On Wednesday, former Barclay’s CEO, Bob Diamond, underwent a grilling by the UK’s Treasury Select Committee, focused on gaining a greater perspective regarding Diamond’s, and Barclays’, involvement in the London Interbank Offered Rate (LIBOR) manipulation scandal that has rocked the global financial community since the economic crash. The panel was assembled after an exhaustive international investigation ending with fines imposed upon Barclays totaling nearly one half of a billion dollars for attempted market manipulation of the LIBOR and EURIBOR rates. The fury over the investigation’s results also facilitated the resignations of key members of Barclays’ executive team this past week, including Diamond himself.
LIBOR is actually relatively new for the financial industry and seldom discussed outside of the financial community. Yet, the daily LIBOR rates do have a world-wide influence in every person’s life as people apply for loans, business seed money, along with the potential solvency of their own banks. In order understand the rationale behind the record setting fine, it’s important to understand the history of LIBOR, what it does, and how it impacts you.
LIBOR is a concept that began in the mid-1980s when new products were introduced to the financial sector, including interest rate swaps, foreign currency options, and forward rate agreements. Seeing the opportunity and risks, the BBA (British Banker’s Association) partnered with organizations, including the Bank of England, to establish various working groups dedicated to develop measurement standards for the new product offerings thereby creating a clearinghouse for competitors to list their daily rates. The culmination of the London banking industry’s efforts is the LIBOR.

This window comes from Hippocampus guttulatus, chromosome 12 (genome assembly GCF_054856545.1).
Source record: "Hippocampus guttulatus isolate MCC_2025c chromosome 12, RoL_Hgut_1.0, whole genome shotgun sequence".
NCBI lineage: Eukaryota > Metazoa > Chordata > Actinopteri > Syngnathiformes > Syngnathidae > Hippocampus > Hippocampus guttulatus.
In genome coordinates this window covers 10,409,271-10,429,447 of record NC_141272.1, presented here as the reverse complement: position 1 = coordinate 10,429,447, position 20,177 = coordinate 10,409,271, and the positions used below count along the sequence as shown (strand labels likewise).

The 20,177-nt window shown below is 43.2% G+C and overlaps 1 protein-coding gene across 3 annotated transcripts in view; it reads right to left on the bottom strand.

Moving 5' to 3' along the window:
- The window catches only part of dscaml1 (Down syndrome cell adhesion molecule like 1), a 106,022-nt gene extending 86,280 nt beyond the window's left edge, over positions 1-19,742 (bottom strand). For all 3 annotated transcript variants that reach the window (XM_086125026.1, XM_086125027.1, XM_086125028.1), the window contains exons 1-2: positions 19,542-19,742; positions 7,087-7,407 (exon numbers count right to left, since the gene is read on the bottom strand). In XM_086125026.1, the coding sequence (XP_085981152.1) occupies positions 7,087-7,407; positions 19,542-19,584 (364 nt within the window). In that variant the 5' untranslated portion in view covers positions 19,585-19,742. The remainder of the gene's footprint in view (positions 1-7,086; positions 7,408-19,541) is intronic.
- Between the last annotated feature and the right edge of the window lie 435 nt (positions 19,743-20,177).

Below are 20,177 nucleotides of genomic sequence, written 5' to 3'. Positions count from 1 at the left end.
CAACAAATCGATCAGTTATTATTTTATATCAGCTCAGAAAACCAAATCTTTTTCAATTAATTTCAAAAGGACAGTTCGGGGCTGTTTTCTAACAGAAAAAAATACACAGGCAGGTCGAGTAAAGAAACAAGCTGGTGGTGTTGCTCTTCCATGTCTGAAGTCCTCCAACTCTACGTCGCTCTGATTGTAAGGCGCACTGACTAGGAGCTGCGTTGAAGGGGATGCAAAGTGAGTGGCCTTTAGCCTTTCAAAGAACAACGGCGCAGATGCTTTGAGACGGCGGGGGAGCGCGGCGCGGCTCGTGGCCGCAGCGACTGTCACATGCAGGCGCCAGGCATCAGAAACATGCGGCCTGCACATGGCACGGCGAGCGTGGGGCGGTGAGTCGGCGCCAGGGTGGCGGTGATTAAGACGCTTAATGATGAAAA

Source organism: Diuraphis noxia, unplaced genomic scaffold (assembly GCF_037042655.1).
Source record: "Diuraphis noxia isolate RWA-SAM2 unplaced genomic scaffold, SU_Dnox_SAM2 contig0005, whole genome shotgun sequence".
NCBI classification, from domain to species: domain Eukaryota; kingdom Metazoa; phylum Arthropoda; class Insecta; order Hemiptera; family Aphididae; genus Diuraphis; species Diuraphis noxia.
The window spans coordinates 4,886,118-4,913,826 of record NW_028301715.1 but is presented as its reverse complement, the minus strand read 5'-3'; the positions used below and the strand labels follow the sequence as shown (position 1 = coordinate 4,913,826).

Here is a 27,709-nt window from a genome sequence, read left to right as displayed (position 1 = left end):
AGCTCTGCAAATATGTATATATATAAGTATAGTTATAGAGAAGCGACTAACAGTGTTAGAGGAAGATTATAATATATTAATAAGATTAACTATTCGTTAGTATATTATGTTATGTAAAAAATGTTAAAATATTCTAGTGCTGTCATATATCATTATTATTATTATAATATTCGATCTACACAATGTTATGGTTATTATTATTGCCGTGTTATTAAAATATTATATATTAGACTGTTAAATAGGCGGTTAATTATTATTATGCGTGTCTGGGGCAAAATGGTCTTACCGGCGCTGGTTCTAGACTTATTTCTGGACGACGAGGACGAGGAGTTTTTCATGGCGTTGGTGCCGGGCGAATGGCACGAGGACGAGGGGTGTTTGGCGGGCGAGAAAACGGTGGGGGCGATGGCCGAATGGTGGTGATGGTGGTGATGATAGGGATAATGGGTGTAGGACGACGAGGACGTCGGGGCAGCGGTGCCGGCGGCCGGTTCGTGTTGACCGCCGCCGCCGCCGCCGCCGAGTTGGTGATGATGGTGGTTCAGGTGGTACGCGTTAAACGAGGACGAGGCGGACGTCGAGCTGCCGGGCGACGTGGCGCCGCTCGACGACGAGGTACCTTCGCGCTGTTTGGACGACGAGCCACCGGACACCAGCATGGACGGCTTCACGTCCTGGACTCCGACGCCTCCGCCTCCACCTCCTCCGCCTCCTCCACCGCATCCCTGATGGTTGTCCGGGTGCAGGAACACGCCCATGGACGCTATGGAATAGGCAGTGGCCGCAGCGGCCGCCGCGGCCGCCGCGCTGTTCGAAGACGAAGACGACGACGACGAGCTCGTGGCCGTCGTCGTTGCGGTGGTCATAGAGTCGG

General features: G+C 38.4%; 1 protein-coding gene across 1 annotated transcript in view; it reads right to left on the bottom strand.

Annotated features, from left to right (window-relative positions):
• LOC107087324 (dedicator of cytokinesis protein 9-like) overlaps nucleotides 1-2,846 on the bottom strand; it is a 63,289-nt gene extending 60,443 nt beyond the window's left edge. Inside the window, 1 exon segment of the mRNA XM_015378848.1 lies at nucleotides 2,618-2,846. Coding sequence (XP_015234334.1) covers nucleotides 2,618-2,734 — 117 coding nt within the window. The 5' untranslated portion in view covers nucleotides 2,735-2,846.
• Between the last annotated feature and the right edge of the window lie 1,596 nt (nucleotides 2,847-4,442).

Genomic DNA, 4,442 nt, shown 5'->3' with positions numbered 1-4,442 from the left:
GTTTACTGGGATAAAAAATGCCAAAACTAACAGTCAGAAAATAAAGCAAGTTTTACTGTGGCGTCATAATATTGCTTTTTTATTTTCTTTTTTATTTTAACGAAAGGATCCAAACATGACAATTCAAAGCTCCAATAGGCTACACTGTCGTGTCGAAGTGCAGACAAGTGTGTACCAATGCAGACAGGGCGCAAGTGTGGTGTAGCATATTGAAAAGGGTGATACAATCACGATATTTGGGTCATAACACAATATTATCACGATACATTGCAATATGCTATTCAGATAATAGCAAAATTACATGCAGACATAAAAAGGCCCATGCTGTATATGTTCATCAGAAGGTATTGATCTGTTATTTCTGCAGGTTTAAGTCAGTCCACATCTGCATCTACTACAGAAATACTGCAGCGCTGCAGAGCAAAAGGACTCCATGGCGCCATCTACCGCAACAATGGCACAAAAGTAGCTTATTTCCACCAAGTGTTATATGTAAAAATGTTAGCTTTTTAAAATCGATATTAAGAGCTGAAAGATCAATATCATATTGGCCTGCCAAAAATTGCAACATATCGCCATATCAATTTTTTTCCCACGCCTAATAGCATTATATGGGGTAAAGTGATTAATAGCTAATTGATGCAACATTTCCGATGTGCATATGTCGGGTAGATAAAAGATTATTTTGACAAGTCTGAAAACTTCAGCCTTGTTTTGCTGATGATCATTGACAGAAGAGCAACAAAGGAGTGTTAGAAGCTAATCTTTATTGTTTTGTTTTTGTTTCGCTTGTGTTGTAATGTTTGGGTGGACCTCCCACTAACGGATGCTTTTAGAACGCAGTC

The BBA libor’s website posts a basic definition of LIBOR as, “The rate at which an individual contributor panel bank could borrow funds, were it to do so by asking for and then accepting interbank offers in reasonable market size, just prior to 11.00 am London time.”
Currently, the BBA, advised by the Foreign Exchange and Money Markets Committee, utilizes data from a reference panel of 6 to 18 contributor banks for each of the 10 currencies included in LIBOR calculations. The calculation is the mean of the 50% middle values of the panel banks and used as the daily benchmark for interbank lending. The actual trading rate does not necessarily mirror the LIBOR and will fluctuate throughout the trading day.
The LIBOR is used as a benchmark for a variety of financial transactions including, but not limited to, currency exchange rates and identifying potential liquidity challenges, both institutional and sovereign.
For example, when credit challenges hit some of the yen contributor banks in the 1990’s, the yen LIBOR took a hit. If a bank consistently posts LIBOR rates outside of the mean, analysts begin taking a closer look at the bank and speculation on liquidity problems starts to surface which can make it more difficult, and expensive, for an individual bank to conduct business with other banks. A systemic failure raises the LIBOR and places additional stress on central banks which makes it more difficult for nations to conduct financial transactions with each other.
It’s also used in numerous institutional lending decisions and personal lending rates. For example, the LIBOR dollar rate in the United States has as an index for ARM mortgages. GBP LIBOR has been used to index the UK’s ARM mortgage equivalent.
The recent fines Barclays received were in response to a lengthy investigation surrounding Barclays’ attempts to manipulate the LIBOR in their favor. This type of manipulation, if left alone, has a major impact on the overall stability of the banking system and, eventually, filters down to each citizen in the form of the availability of loans along with the rates we are charged.
Had Barclays chosen to stick with the three principles of their Quaker founders, honesty, integrity, and plain dealing, they would not have found themselves in the cross-hairs of a multi-national investigation and nearly $1/2 billion in fines.
LIBOR really is a BFD.